Conic Section Day 1-3

I always felt that my conic section unit was lacking and needed something that tied everything together. I had a bunch of activities, but nothing that was solid. I decided that the unit needed an overarching theme and some project based learning opportunities. I want it to be engaging and real world.

I settled on roller coasters.

Day 1:
Students have a virtual reality video to watch on DiscoveryVR where they ride a roller coaster. Then they have an introduction to conic sections where they are given play doh and a plastic knife to play surgery, I did this activity last year: Conic Section Surgery












Day 2:

I started with Parabolas and asked them to complete a Desmos Polygraph Activity over Parabolas.

Then I went over the first project with the students, students will construct a working paper roller coaster.









Students started their paper roller coasters.








Day 3:
Students read an article on Newsela about roller coasters and were asked to identify the main point, supporting details, essential elements, and asked them to circle words they didn't know. When they were done reading and annotating they were to summarize the article in two sentences using the essential elements.



Then we went over the first day of parabolas, where students graphed parabolas based on an equation.

Exponential Growth through TAG

After a great day of teaching exponential growth and decay, I felt like my students really knew the topic forwards and backwards. We did this Desmos activity as some students were finish up their MAP test.


It was a great Desmos activity, almost all the students wanted 100$ at the beginning and very insightful finishing questions at the end and I was pleased overall. Later that day I began to wonder if students would notice if something was exponential or not exponential if I gave it to them. I thought to myself how could I find a question that I could do that would model exponential growth or decay.

Then I found this game: 


I wanted an activity that got students out of the classroom. Since I have two periods at the beginning of the day we did inside in the gym, but the last time we went outside and played it on the Football field.

If you didn't watch the video, it is a simple game where one person is a shark, they yell "Minnows come out to play." the minnows job is to make it to the other side without getting tagged. The sharks job is to tag people, once a minnow is tagged they become a shark.

Here comes the math:
I had them start out with one shark, I made all the others line up and asked them how easy it was going to be this time down. All of them were confident that they could make it down without any real sweat, then I asked them what about the 5th time down? I was surprised how most of them thought it was still going to be easy, thinking of it linearly instead of exponential. We played it through the first time here are the pictures and the charts we did at the end.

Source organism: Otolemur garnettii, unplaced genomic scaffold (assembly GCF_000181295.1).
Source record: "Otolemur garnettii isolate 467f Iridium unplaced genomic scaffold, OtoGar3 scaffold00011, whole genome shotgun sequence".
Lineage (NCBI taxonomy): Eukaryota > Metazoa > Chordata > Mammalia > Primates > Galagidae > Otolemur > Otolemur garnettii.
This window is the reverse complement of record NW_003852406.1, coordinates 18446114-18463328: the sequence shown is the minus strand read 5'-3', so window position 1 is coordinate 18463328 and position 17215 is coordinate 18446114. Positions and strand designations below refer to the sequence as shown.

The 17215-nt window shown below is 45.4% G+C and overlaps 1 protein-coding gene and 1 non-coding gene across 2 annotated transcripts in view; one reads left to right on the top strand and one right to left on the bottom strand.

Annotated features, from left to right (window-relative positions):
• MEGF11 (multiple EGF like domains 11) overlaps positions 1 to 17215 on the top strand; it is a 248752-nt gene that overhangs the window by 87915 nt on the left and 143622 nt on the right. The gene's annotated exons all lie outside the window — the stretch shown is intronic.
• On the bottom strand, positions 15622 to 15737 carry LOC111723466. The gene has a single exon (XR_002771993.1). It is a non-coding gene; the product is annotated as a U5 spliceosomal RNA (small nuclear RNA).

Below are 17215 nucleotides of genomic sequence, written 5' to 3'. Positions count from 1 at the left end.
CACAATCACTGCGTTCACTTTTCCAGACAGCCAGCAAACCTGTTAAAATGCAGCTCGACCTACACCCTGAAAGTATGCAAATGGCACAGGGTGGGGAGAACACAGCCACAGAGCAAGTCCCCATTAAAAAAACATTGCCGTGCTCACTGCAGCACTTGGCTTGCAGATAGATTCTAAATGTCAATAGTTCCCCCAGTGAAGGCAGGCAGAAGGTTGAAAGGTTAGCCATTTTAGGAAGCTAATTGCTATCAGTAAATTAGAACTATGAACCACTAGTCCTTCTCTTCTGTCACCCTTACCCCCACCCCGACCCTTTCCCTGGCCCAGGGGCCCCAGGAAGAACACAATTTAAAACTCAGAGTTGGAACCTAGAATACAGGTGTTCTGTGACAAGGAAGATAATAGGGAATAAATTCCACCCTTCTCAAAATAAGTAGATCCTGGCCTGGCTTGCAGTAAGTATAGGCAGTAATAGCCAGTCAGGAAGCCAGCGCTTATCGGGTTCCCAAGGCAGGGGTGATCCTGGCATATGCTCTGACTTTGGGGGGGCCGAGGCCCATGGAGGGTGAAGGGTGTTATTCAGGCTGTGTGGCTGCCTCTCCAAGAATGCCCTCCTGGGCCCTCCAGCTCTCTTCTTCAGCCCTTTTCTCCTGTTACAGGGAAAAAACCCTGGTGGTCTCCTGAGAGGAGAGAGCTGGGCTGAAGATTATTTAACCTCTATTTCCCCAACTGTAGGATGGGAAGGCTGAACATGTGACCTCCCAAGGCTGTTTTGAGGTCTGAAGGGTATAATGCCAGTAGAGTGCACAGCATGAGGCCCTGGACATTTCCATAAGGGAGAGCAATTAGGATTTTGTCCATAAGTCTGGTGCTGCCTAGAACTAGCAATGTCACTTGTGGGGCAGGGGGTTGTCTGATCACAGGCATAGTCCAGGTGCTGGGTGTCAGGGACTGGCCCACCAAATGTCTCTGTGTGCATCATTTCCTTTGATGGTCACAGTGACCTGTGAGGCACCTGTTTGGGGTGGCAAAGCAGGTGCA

Here is one of the charts that I made after each run down and back.


After all the students were tagged on the 4th down and back with ease. I asked them to estimate how many would get tagged on the fourth time back. Then I asked about the whole school, how many down and backs would there be playing with 576 students?

We came back after playing 2-3 more times. Then asked them how you could write an equation to model the graph. We did a short mini-lesson on finding equations of a exponential graph.



Solving Trig Ratios and Google Expeditions

Last year I did a solving trig ratios using Google Cardboards and the app Google Cardboard, but on Android devices the app is different from one platform to the next, so I needed an upgrade. I have been looking at Google Expeditions for a while now and finally had enough Google Cardboards and extra VR headsets (thanks Alice Keeler!!).

Google Expeditions was a great app and it allowed me to introduce other concepts like history combined with math. Another added benefit was that most of my students are from Mexico, Honduras, and Guatemala and some of these ruins were close to where they use to live.


My favorite thing is that I can direct students to look at something while reading and comes with questions to ask the students. I didn't use all of the questions, but I did use the intermediate question when it came to the number of steps. I could direct students to use their made sextants to find the angle of elevation to answer the questions.


Here are some of the students on their expedition.




Here is a link to the worksheet that students had to fill out and guide them: goo.gl/uRcvkR




Probability Through Caine's Arcade

First day of our probability unit we watched this video.


Day 1: I chose this video, because most of my students are hispanic and I think the biggest thing in our school right now is empathy. We talked about having games of chance like in the video they just watched, what does chance mean? We did our first section of probability and told them they were going to create their own games, just like Caine did. 

We did a 5 question check for understanding and told the students they needed to finish the bottom half of the checklist today.

Here are other great resources including the checklist: http://cainesarcade.com/schools/activitykits/

Students designing their cardboard games.

Day 2: We talked about conditional probability. Did another check for understanding on Kahoot. Then I got lots of cardboard boxes from our recycling bin and had to make a quick pit-stop at Dollar General for more cardboard boxes.

Day 3: I had a substitute teacher this day, but students started creating their boxes.


Day 4: We went over theoretical vs experimental probability. I gave students 7 minutes to finish their cardboard arcade games. Then we went over theoretical probability again. We talked about geometrical probability from Day 1. Students were given rulers and yardsticks and had to find the theoretical probability of successfully completing their arcade game.


Day 5: We finished the material for our probability unit. I gave students 5 minutes to make sure their game is playable and to finish anything on the checklist. Then we went over that I would give them 5 minutes to go play other games to get other groups experimental probability, then the partners would switch and the other partner would go play games.




I thought this unit was much better than the 3D dice activity from last year, this project was more hands-on and did a better job of combining the curriculum and the project together.